Sign up as a Citizen Journalist and get involved in Information Activism.
Sign Up for Watchdog Updates!
What the state knows about your Google usage (VIDEO)
Mountain View, California-based Google, is virtually ubiquitous in Florida — the Internet powerhouse touches most residents nearly every day; either with g-mail, You Tube, or any one of hundreds of products that include your personal web browsing history, geographic location, or other information used to sell you more stuff.
Thursday, Google released its most-recent “transparency report“. With a surge in law enforcement requests for user information over the past four years, the United States tops the list of “most-active countries” that have requested subscriber’s personal information from the private business’s records. France was second, and Germany ranked third, according to the report.
“For example, when we need to associate an individual to an e-mail account that we know is being used to traffic child pornography, or is being used in some other illegal activity; we have the power to obtain a search warrant to obtain that information,” an officer attached to the St Johns County Sheriff’s Cybercrimes unit told Historic City News.
The transparency report lists more than 27,000 requests for user data in criminal investigations, affecting more than 42,000 individual accounts in the second half of 2013.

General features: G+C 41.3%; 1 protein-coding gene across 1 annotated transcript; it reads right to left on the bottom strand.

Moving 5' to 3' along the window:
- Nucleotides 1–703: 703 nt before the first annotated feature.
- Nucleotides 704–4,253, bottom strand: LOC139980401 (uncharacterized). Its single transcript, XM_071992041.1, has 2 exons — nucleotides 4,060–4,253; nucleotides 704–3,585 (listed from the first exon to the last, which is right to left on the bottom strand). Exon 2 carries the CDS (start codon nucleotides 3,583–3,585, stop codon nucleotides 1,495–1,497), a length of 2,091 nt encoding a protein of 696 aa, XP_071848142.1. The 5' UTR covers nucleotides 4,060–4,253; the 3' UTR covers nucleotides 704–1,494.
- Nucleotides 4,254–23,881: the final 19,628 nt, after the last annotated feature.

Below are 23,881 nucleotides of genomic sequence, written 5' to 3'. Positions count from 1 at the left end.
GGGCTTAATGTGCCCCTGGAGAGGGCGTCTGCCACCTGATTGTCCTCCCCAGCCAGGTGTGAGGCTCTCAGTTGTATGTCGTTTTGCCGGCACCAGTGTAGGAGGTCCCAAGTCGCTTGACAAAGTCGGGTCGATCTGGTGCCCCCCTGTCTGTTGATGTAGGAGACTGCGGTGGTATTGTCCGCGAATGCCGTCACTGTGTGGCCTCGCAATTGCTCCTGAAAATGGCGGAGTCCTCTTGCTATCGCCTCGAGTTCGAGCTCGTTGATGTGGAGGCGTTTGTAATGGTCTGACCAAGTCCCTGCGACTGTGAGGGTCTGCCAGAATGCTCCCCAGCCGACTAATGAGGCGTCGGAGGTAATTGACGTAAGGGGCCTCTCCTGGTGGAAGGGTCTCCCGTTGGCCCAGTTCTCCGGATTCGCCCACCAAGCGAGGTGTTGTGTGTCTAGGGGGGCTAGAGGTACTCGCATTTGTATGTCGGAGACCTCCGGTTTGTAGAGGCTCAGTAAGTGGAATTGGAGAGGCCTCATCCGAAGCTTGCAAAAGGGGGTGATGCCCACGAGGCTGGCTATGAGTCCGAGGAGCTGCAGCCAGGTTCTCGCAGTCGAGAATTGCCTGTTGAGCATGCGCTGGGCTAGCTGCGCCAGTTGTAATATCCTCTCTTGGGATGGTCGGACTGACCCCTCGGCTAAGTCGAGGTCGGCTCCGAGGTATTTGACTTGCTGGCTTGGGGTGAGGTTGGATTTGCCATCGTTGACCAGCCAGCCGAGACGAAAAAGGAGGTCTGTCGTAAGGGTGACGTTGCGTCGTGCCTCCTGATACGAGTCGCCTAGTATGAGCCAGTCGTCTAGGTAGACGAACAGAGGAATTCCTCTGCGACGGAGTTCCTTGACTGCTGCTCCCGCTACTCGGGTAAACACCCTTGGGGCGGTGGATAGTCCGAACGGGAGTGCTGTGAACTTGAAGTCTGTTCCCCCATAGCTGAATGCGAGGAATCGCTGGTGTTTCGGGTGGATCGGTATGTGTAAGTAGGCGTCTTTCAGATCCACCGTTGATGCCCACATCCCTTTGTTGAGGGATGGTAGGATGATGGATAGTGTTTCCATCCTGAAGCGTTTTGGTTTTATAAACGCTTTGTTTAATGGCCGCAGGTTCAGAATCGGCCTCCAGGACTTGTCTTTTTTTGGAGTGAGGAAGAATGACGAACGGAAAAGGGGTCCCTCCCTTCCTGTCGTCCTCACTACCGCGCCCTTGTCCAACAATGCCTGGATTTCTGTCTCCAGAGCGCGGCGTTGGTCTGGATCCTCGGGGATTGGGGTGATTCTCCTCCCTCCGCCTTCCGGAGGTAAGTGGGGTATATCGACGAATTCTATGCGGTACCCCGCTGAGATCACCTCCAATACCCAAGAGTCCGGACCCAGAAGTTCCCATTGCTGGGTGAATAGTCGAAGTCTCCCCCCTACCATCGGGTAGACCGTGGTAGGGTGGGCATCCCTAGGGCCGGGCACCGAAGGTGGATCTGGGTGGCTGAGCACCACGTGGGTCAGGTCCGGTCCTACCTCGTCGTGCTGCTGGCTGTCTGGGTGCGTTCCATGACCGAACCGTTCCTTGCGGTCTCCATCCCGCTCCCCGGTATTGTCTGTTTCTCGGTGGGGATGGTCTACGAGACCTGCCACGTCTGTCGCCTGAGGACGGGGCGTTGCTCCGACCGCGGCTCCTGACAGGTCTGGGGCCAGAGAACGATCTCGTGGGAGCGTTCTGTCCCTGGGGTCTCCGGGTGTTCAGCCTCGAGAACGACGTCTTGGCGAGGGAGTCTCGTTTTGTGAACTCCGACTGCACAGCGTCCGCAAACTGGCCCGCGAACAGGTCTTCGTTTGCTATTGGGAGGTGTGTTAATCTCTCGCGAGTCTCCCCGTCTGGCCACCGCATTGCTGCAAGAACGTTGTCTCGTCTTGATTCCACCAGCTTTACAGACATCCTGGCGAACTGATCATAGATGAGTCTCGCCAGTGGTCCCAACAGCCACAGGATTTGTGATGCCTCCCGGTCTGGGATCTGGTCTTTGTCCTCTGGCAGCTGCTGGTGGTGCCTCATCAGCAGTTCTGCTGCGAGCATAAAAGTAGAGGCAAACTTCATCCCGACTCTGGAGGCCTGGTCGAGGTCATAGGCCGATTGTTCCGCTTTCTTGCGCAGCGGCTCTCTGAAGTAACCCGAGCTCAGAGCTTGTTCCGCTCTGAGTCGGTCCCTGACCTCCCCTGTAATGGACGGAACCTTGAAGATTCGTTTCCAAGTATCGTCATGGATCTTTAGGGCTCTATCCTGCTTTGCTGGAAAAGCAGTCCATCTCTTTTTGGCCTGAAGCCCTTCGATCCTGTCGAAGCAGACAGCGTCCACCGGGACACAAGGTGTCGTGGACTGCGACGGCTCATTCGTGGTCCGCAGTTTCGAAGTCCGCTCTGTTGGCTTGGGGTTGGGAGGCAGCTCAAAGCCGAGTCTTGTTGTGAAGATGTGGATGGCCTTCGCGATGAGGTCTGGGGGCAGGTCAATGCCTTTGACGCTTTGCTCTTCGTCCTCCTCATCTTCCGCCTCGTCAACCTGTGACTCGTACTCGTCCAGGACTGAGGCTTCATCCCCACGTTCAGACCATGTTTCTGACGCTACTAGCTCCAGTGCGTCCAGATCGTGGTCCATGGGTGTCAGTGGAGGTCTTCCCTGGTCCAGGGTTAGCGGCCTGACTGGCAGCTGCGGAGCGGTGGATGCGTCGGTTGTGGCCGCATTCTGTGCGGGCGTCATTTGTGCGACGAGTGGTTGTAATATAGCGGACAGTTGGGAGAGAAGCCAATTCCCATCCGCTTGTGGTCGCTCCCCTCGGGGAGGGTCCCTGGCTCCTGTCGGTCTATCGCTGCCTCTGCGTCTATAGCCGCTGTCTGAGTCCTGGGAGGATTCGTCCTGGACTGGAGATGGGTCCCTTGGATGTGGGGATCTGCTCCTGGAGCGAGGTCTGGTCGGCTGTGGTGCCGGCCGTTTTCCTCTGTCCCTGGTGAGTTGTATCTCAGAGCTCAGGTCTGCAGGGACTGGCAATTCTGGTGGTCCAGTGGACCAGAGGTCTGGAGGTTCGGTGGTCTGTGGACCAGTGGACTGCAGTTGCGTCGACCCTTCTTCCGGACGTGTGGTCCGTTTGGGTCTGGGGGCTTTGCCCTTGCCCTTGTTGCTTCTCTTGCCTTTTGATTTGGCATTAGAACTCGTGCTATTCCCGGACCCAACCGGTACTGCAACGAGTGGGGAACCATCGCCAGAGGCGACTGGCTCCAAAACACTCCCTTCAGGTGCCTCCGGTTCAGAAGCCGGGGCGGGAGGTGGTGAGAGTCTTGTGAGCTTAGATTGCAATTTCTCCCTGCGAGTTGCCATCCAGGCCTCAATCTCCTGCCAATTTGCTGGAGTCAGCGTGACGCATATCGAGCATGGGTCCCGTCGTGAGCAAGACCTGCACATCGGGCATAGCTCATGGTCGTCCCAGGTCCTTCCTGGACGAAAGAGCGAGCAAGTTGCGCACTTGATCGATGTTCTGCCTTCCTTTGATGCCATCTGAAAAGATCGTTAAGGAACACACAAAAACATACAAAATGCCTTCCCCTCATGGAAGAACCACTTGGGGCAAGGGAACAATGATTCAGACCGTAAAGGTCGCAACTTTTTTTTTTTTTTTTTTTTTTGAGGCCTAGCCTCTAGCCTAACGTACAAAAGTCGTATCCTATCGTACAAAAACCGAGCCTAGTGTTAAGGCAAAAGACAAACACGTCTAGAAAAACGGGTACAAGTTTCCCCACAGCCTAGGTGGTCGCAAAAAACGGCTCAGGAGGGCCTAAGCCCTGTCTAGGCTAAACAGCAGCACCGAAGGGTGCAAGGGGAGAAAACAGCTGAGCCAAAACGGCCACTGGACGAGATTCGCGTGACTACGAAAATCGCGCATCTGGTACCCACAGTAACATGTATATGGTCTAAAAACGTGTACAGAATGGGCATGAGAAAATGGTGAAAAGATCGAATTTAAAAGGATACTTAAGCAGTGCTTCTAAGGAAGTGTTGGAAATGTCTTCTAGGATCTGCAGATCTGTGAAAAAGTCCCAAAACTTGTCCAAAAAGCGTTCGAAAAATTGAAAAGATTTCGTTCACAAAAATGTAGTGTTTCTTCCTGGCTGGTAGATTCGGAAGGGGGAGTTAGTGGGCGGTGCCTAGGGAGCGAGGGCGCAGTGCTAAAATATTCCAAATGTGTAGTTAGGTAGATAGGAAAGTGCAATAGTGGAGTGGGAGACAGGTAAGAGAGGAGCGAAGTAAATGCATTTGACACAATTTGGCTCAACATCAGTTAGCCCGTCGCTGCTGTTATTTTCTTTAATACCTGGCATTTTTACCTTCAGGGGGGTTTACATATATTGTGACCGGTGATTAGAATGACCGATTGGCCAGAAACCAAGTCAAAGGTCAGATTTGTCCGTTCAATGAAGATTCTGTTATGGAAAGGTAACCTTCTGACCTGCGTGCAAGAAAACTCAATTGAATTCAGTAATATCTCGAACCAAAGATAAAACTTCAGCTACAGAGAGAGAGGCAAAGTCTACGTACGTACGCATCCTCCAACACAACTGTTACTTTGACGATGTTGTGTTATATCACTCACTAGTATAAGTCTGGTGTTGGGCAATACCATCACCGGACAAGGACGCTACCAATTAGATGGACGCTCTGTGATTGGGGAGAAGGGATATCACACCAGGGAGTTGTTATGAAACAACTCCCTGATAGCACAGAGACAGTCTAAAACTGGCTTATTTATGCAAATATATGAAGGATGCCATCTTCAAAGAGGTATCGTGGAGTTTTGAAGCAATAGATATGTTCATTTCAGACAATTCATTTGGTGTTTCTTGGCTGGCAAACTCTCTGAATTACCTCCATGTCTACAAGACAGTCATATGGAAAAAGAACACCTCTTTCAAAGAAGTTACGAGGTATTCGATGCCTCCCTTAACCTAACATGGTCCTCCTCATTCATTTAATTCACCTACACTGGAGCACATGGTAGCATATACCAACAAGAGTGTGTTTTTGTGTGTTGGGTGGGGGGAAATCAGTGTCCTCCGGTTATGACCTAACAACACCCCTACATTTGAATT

Although companies like Google cannot legally disclose details from the National Security Agency’s bulk surveillance programs, a spokesman for the company provided sufficient information to establish a 120% increase in government agency requests on individual customer’s Internet usage over the past four years.
The concerns of Google users, many of whom had no idea so much information was being requested about them, or was even available, prompted the company to create and release a video explaining, in layman’s terms, how it responds to search warrants in the United States.
Historic City News in St. Augustine is a registered Google News source; all of our local content is rapidly accepted into the Google News database and is used to initiate listings that appear in web searches internationally. “The world is getting smaller,” Historic City News editor Michael Gold explained. “Within minutes of publication, the local news we report is accessible worldwide.”
- FL: State Attorney Corey wrongfully prosecuting lawful gun owners?
- Senator Rubio not all aboard with All Aboard Florida rail system
- She’s Got Cents: The Story of Florida teen Eva Baker
- Florida Coalition Calls for Action on Ethics Reform
- FL: Greenlight Pinellas — are they following the rules?